In Appalachia, generations of families rely on Big Coal for employment. Their culture also strongly identifies with their unique shared history as coal miners, and pride in providing power to a growing nation. Unfortunately, these communities depend on an industry that is doomed to become obsolete, as the supplies of these fuels inevitably dwindle and become completely exhausted.
The region stretches from the southern tip of New York to the northern edges of Alabama, Mississippi, and Georgia. According to the 2010 census, 25 million people live in the region, whose major cities include Pittsburg, Pa.; Knoxville and Chattanooga, Tenn. and Asheville, N.C.
Already, Appalachia is in economic decline, and has been for the past half century. What were once thriving company coal towns have become ghost towns, as the industry first switched from underground mining to more destructive strip mining . This completely changed the geography and economy, leveling both mountains and jobs. Once well-paying union jobs were replaced by much lower paying non-union jobs all while destroying the area’s beauty and abundant natural resources.
Appalachia can survive, and even thrive, without the coal industry, as it did before the arrival of J.P. Morgan, Koch Industries and the other robber barons. These companies still own more than half of the land in 80 counties in Appalachia’s coal country, as well as the mineral rights to much of the land that they don’t own outright.
The people of Appalachia have done it before. Before the era of Big Coal, there was a time when chestnuts from the now barren hills were sold in Manhattan, locally harvested and tanned leather was sold in South America, and ginseng was grown and exported to China.
Those are not viable options today, but there are other ways to bring prosperity back to the area. The people of Appalachia have a resource that is rare in our nation today — a strong sense of community and a willingness to stand together for the good of the community. This trait that goes back to the early days of coal mining, when the sound of a siren brought entire towns running to the mines to assist in rescuing the miners who may be trapped and injured due to an accident.
The land will have to be reclaimed from the absentee owners, who pay as little as 25 cents per acre in property taxes, put back into the hands of local people who can put it to better use. Communities can achieve this by convincing the owners to either sell or lease it back to the locals.
This Appalachian community is thriving.
One town where the people have begun to take back control of their hometown’s fate is Whitesburg, Kentucky where Appalshop, a multi-media, arts, and education center founded in 1969 as a part of the War on Poverty has become a successful non-profit and community asset which has encouraged the town’s young people to stop fleeing town as soon as they graduate from high school.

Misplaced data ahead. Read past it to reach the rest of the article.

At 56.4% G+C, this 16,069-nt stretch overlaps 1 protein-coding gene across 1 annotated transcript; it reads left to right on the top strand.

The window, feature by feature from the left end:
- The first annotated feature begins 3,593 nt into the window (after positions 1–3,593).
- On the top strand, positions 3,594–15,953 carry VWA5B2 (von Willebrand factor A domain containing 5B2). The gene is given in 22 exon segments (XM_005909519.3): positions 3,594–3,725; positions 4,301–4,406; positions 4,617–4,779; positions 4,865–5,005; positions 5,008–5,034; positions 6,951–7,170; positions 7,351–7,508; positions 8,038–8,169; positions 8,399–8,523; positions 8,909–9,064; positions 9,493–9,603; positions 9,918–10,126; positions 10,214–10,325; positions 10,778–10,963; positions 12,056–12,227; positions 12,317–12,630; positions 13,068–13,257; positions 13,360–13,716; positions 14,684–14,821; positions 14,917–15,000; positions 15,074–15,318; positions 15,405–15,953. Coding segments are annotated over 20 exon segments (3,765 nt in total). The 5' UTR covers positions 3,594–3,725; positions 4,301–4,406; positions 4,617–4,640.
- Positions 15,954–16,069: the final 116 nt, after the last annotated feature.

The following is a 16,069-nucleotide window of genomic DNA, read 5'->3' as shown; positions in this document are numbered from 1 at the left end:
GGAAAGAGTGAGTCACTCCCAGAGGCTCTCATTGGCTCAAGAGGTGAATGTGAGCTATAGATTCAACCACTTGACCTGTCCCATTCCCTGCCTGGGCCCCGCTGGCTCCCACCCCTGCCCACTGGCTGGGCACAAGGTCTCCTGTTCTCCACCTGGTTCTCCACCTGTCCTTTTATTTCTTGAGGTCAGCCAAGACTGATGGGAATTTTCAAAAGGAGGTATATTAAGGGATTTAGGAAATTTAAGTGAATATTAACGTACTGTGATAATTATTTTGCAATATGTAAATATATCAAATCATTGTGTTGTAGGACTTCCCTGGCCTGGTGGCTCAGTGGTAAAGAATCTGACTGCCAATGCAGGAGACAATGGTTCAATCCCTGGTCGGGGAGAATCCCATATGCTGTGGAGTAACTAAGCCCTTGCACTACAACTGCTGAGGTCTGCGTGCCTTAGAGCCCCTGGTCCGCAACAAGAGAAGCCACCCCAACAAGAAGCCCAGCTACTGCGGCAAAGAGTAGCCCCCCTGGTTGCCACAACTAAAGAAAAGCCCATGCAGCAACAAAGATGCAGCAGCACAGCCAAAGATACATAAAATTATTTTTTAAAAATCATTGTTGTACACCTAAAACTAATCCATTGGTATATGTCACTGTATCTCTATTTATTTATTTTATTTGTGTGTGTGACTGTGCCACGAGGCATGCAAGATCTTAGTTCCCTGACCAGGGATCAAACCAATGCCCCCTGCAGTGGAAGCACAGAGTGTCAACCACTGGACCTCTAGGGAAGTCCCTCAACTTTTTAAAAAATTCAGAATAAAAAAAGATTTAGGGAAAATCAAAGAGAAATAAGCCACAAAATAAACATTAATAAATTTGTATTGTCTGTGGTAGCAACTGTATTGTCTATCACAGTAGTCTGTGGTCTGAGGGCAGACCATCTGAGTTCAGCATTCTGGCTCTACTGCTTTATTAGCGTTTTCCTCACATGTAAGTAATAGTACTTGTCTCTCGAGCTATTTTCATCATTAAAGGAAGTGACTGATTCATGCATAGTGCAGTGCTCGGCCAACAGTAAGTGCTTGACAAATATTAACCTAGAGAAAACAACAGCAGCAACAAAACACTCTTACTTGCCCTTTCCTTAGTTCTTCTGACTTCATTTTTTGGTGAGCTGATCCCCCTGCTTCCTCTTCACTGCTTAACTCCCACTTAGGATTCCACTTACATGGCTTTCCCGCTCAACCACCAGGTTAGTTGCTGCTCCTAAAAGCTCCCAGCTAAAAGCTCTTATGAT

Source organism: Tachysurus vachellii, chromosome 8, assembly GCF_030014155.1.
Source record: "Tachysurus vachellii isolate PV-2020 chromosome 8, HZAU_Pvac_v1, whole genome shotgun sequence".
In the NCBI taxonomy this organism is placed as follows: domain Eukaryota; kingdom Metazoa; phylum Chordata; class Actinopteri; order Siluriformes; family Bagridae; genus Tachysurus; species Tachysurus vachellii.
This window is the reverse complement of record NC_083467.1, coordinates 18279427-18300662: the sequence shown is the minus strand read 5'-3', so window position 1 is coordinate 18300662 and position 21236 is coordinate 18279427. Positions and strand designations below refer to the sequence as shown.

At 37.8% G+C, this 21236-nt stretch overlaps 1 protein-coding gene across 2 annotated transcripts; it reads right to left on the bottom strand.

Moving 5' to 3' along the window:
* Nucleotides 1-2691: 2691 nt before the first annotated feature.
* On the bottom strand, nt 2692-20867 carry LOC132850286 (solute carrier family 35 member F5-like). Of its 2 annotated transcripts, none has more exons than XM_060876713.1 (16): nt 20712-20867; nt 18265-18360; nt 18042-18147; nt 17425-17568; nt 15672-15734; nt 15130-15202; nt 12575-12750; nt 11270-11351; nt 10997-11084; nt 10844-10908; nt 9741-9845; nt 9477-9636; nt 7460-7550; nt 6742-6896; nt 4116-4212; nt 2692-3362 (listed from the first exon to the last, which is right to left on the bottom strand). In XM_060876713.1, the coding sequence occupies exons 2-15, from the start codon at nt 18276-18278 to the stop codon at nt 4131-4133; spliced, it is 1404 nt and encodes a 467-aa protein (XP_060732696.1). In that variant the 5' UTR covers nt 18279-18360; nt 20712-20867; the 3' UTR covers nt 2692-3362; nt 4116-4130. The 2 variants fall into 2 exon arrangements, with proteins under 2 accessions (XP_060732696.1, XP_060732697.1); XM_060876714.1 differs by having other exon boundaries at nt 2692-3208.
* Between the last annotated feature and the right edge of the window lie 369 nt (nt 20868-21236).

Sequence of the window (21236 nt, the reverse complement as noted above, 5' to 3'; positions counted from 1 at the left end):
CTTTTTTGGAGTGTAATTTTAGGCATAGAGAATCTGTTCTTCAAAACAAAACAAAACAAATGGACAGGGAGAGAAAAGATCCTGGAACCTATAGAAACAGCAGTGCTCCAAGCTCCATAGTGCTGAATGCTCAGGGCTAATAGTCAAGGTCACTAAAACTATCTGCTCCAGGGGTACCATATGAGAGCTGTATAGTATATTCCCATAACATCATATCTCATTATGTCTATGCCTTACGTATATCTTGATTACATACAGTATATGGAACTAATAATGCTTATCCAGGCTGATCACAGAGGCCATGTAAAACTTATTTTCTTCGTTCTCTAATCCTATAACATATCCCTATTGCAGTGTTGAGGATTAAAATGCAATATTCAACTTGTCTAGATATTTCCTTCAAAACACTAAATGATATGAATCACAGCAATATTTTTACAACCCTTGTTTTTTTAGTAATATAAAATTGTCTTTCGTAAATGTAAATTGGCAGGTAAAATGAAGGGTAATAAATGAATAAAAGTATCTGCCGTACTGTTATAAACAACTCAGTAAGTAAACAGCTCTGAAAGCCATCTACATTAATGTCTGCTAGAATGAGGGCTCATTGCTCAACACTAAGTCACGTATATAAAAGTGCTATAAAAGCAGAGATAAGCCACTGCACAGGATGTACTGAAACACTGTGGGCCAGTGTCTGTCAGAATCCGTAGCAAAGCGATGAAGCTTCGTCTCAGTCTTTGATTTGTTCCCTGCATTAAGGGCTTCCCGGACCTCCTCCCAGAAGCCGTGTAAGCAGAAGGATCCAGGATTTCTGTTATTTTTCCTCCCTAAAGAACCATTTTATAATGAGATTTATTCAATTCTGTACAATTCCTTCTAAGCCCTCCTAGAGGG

Herb E. Smith was one of the first to be convinced to stay after the founders of Appalshop came to town when he was a senior in high school. They gave him a camera and told him to make a movie about the people in his hometown, and he never stopped, he met his wife Elizabeth Barrett at Appalshop and while making films together they raised their family in Whitesburg. Their son is now a lawyer in town and their daughter Ada is now the development director for Appalshop as well as the founder of the Stay Together Appalachian Youth (STAY) Project, a group of youths dedicated “to build[ing] and keep[ing] wealth—and young people— here.”
As Herb points out, a community cannot thrive and grow with outsiders telling it what to do and how to do it, the company towns of the past didn’t fail just because the industry declined, the were bound to fail because the people were not invested in them.
Smith told Yes!, a progressive magazine:
“In functioning economies, the local people participate. Jeffersonian democracy isn’t about there being some company that comes up here and builds your house.”
Through community involvement Whitesburg is making a comeback with new locally created and owned businesses whose survival depend on building a vibrant community with a thriving economy together these people are using that sense of community that they developed as coal miners to find a new and better way of doing business and building a local economy. They are not about attracting chain stores such as Walmart, they are about building what this country once built and then forgot.
There are precedents for Whitesburg to succeed. Wales, in the U.K., once had an economy based on the coal mining industry. With help from the European Commission it has transformed its economy from one based on coal to one based largely on biotech and renewable energy.
Today the Welsh proudly promote themselves as leaders in green energy, with their can do spirit the people of Appalachia may one day be able to say the same, having transformed their economy from one based on exploitation of people and the planet to one that is sustainable and based on the determination of strong people to stay on the land of their ancestors.